"The main way of building relations is through completing requests, and these requests are all situational," he said. "You can't just give another leader some food and expect them to like you. Just imagine how that sort of thing would go over with someone you've just met. But if that same person is starving to death and you give them a meal the context and effects are completely different. That's the idea behind diplomacy in ATG."
Shafer said that there is a possibility of modding for the game as well. "We've been thinking about XML modding, a map editor and even releasing some source code for the game, but it all takes work. Honestly it depends on how the Kickstarter campaign does. ... We'd really like to flesh out the modding side, as well as add more factions and gameplay options. If the campaign does really well, we might even look at crazy stuff like making the Roman factions playable."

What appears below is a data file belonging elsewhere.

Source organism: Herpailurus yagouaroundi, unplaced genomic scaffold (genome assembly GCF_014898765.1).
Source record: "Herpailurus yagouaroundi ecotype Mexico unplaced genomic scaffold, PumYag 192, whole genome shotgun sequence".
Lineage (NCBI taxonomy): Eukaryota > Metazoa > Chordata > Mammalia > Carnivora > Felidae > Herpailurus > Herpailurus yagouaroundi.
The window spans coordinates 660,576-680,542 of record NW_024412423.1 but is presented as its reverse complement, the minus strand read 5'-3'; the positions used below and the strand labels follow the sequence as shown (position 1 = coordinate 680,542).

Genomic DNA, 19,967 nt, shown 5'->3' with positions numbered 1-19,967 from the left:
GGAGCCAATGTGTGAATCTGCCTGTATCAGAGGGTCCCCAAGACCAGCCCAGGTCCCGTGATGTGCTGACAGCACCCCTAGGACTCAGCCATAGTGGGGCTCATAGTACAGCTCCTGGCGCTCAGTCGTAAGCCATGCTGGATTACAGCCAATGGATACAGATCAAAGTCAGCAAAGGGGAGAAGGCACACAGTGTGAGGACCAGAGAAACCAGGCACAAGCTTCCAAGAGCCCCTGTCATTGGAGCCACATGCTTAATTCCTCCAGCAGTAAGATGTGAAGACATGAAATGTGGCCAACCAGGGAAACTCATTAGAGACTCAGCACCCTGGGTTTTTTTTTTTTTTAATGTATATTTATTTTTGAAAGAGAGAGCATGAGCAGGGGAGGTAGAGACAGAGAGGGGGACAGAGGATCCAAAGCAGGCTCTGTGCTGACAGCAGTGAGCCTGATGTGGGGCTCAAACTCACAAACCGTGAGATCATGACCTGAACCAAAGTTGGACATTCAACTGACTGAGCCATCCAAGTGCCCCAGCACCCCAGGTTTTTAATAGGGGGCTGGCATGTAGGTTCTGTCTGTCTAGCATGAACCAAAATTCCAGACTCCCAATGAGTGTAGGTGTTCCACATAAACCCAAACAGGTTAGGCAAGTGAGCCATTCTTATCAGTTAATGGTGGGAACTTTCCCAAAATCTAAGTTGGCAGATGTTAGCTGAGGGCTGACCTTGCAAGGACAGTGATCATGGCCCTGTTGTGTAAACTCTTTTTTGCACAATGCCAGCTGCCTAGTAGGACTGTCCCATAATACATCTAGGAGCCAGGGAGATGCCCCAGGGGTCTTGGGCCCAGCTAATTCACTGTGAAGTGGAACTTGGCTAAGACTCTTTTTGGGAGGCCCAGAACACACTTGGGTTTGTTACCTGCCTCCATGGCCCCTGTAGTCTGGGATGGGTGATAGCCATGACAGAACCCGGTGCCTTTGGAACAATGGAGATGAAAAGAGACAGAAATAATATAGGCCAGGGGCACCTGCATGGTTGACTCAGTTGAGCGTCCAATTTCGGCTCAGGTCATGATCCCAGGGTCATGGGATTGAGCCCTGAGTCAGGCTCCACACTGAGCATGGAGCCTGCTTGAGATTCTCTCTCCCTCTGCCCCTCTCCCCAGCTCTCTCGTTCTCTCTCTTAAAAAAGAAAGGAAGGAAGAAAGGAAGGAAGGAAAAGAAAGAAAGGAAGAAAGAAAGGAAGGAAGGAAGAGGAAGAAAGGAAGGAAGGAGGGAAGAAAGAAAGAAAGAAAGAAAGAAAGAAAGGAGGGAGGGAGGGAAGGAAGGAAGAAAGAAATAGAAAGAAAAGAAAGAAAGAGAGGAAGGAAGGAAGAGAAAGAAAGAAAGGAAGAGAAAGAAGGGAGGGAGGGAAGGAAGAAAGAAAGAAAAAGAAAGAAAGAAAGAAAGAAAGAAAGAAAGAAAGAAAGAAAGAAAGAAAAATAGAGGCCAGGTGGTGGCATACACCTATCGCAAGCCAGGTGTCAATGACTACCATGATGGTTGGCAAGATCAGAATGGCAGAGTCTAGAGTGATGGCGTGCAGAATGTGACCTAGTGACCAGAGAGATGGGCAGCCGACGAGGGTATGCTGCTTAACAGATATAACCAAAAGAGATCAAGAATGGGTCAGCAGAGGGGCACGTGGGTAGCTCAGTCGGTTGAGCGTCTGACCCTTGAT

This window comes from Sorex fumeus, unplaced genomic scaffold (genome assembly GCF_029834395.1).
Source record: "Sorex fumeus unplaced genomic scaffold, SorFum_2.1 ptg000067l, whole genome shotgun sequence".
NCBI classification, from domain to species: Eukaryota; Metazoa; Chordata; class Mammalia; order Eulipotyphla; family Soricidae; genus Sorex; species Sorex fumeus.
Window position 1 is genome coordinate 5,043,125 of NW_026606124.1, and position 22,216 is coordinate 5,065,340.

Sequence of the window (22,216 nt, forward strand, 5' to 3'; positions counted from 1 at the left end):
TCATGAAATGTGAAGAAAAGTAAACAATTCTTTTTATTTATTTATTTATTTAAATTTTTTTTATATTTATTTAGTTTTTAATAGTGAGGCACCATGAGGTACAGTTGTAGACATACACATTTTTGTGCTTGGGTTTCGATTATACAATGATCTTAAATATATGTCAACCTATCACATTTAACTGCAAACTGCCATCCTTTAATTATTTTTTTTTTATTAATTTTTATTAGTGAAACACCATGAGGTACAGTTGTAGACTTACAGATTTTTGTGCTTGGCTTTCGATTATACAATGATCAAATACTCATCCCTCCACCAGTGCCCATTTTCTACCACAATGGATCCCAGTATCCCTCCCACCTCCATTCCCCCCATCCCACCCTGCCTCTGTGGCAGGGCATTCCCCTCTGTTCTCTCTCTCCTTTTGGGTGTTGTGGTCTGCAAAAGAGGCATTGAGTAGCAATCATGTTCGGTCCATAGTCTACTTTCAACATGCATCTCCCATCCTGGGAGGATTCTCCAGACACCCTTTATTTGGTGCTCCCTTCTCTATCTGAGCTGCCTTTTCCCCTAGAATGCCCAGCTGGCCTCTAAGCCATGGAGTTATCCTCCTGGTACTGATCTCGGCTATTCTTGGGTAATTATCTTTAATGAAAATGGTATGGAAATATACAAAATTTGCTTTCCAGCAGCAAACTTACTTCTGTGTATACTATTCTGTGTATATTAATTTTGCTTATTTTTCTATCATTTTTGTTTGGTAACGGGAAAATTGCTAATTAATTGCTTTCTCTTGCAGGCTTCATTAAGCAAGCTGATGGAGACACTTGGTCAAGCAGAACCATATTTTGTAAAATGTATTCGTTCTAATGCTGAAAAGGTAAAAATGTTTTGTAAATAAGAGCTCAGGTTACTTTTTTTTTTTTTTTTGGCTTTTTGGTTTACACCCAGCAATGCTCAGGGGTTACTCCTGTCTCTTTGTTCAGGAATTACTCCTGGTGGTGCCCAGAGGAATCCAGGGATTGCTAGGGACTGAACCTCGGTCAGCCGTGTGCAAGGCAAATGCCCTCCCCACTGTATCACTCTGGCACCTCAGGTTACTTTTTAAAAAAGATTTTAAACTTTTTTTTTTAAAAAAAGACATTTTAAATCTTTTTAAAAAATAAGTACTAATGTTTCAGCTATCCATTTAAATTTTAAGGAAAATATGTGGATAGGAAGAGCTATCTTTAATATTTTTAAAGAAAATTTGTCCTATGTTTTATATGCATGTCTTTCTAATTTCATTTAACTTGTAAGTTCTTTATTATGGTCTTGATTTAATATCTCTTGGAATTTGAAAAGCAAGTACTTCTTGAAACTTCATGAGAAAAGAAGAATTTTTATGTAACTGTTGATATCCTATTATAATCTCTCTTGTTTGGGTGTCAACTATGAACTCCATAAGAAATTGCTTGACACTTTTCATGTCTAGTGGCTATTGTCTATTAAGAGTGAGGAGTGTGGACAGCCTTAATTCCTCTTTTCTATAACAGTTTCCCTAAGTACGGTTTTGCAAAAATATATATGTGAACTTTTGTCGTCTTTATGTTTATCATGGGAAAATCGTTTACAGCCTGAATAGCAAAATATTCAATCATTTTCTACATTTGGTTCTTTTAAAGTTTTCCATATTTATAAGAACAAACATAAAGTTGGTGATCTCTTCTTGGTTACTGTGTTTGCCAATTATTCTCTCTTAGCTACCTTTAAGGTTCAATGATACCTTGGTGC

With the modest crowdfunding goal, Shafer is optimistic. "Our scope is tight. We don't have a complex, expensive 3D engine, nor are we including multiplayer. We know what we want from the game and there's very little risk," he said. "One of my goals with ATG is to really mix things up with the 4X genre. I feel that there hasn't been a lot of innovation in that space during the past decade, and I'm hoping that ATG shows that there's still a lot of meat that we haven't yet gotten to. I strongly feel that the 4X genre has been underserved and people really want more of these types of games. The fans are a passionate group, and I think they'll be really excited by ATG."
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